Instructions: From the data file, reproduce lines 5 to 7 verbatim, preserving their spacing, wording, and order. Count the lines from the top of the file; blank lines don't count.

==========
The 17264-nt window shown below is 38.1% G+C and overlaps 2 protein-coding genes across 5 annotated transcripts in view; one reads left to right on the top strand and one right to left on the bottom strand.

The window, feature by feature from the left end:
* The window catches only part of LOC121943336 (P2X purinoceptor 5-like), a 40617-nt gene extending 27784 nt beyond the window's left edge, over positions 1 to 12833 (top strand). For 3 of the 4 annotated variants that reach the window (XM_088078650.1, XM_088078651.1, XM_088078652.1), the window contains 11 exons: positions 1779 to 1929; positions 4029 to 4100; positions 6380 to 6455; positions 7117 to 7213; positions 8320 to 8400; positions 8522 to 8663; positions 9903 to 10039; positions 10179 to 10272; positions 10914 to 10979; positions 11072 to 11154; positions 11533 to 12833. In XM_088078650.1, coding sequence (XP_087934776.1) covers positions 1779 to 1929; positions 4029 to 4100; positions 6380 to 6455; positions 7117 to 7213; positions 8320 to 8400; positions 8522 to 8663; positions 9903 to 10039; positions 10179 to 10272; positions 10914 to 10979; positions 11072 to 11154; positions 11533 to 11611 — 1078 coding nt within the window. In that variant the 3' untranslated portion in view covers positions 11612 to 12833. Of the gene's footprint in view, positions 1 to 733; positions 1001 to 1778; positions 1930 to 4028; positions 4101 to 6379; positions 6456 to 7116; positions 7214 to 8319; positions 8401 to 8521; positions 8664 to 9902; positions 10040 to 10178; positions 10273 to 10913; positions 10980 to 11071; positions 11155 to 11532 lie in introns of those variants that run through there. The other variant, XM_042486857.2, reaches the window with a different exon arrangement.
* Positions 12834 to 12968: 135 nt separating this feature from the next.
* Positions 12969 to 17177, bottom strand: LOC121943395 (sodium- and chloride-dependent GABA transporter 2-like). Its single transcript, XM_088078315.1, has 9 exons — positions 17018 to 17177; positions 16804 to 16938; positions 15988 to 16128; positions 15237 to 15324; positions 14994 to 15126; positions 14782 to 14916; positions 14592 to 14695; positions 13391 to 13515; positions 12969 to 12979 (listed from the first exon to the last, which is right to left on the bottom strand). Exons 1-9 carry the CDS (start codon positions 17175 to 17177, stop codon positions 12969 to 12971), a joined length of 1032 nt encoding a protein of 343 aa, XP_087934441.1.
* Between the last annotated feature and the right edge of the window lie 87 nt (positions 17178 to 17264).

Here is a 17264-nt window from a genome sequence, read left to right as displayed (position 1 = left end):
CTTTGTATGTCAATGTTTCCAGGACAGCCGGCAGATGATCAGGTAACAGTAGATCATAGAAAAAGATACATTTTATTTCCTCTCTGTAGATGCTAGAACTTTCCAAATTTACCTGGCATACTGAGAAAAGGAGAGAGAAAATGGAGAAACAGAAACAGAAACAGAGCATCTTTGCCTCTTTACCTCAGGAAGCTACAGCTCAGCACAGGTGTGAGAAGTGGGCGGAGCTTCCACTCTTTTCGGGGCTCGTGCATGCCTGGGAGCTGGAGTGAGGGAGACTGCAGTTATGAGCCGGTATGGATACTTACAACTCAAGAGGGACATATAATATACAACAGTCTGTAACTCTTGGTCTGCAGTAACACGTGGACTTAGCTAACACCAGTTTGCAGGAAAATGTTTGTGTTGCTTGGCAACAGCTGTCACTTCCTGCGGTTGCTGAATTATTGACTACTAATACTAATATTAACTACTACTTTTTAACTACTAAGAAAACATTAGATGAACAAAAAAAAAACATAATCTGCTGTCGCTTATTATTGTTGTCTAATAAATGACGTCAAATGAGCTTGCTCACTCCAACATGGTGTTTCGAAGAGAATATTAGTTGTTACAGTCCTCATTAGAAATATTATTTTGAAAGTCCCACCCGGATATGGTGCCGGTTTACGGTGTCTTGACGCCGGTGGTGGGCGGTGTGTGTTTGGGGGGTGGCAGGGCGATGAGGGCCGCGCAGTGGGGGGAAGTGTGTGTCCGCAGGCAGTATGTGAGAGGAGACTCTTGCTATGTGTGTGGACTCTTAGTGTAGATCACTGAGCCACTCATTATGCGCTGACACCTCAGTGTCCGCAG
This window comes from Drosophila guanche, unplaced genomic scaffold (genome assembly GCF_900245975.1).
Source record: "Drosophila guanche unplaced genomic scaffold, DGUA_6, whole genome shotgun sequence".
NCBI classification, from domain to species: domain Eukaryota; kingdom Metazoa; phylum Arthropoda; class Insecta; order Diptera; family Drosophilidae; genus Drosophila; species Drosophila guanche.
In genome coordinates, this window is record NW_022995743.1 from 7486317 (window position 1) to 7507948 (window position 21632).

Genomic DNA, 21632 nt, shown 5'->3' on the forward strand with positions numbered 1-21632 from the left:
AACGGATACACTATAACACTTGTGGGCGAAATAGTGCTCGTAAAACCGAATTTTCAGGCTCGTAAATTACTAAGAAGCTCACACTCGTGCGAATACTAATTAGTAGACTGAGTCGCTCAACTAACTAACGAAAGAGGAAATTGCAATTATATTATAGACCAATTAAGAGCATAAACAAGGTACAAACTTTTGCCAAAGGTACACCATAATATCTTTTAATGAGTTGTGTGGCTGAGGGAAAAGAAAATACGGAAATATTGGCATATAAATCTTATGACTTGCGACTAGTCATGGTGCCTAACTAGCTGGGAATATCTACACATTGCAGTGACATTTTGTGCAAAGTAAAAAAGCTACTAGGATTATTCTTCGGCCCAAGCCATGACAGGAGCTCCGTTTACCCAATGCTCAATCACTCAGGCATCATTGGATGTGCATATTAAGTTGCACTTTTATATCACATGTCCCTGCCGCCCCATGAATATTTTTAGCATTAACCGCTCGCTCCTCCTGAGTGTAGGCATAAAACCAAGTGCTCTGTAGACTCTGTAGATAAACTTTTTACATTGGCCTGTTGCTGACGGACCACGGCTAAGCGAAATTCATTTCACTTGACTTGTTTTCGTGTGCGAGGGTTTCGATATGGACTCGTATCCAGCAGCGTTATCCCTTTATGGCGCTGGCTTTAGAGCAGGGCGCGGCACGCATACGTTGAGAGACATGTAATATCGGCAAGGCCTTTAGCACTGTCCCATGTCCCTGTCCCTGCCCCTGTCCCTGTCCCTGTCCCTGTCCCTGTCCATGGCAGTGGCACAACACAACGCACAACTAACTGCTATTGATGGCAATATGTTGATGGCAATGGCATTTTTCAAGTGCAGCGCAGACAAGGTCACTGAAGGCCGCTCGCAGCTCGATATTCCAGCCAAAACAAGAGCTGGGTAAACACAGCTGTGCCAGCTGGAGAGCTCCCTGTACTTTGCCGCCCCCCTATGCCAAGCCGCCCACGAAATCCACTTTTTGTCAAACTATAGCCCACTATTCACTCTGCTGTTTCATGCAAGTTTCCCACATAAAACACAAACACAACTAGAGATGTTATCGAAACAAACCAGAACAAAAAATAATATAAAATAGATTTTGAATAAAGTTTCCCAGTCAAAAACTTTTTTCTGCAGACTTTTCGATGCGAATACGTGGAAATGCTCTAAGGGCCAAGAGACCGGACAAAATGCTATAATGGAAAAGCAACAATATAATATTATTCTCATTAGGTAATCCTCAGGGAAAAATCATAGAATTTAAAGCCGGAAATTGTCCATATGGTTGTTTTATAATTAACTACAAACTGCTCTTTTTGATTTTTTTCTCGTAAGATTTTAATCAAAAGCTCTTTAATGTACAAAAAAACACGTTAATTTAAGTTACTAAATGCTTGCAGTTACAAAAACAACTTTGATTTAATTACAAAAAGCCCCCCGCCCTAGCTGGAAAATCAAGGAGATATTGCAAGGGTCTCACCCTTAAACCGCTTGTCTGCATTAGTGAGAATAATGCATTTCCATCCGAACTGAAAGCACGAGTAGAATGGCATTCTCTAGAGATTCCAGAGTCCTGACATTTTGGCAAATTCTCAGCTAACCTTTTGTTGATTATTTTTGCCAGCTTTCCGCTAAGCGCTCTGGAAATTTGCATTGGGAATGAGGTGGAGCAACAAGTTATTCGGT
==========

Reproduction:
* Positions 12969 to 17177, bottom strand: LOC121943395 (sodium- and chloride-dependent GABA transporter 2-like). Its single transcript, XM_088078315.1, has 9 exons — positions 17018 to 17177; positions 16804 to 16938; positions 15988 to 16128; positions 15237 to 15324; positions 14994 to 15126; positions 14782 to 14916; positions 14592 to 14695; positions 13391 to 13515; positions 12969 to 12979 (listed from the first exon to the last, which is right to left on the bottom strand). Exons 1-9 carry the CDS (start codon positions 17175 to 17177, stop codon positions 12969 to 12971), a joined length of 1032 nt encoding a protein of 343 aa, XP_087934441.1.
* Between the last annotated feature and the right edge of the window lie 87 nt (positions 17178 to 17264).

Here is a 17264-nt window from a genome sequence, read left to right as displayed (position 1 = left end):